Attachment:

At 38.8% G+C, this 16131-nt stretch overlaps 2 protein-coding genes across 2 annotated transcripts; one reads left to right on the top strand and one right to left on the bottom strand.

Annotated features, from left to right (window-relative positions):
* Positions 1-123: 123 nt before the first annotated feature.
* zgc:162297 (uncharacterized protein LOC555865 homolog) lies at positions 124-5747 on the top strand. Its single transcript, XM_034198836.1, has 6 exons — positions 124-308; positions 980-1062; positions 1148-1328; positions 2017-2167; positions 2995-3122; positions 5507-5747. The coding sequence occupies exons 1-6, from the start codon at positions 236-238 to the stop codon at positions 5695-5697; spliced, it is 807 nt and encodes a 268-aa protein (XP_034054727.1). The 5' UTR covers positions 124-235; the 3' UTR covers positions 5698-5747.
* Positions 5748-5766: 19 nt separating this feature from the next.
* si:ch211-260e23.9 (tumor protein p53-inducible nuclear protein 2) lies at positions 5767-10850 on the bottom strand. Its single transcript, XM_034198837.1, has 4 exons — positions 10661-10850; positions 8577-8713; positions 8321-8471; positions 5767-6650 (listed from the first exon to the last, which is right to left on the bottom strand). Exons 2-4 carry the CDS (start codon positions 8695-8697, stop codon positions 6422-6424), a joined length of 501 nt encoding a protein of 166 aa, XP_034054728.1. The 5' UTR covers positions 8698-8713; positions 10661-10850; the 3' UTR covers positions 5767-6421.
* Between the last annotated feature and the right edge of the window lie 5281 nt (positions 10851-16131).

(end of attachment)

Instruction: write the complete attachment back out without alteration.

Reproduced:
At 38.8% G+C, this 16131-nt stretch overlaps 2 protein-coding genes across 2 annotated transcripts; one reads left to right on the top strand and one right to left on the bottom strand.

Annotated features, from left to right (window-relative positions):
* Positions 1-123: 123 nt before the first annotated feature.
* zgc:162297 (uncharacterized protein LOC555865 homolog) lies at positions 124-5747 on the top strand. Its single transcript, XM_034198836.1, has 6 exons — positions 124-308; positions 980-1062; positions 1148-1328; positions 2017-2167; positions 2995-3122; positions 5507-5747. The coding sequence occupies exons 1-6, from the start codon at positions 236-238 to the stop codon at positions 5695-5697; spliced, it is 807 nt and encodes a 268-aa protein (XP_034054727.1). The 5' UTR covers positions 124-235; the 3' UTR covers positions 5698-5747.
* Positions 5748-5766: 19 nt separating this feature from the next.
* si:ch211-260e23.9 (tumor protein p53-inducible nuclear protein 2) lies at positions 5767-10850 on the bottom strand. Its single transcript, XM_034198837.1, has 4 exons — positions 10661-10850; positions 8577-8713; positions 8321-8471; positions 5767-6650 (listed from the first exon to the last, which is right to left on the bottom strand). Exons 2-4 carry the CDS (start codon positions 8695-8697, stop codon positions 6422-6424), a joined length of 501 nt encoding a protein of 166 aa, XP_034054728.1. The 5' UTR covers positions 8698-8713; positions 10661-10850; the 3' UTR covers positions 5767-6421.
* Between the last annotated feature and the right edge of the window lie 5281 nt (positions 10851-16131).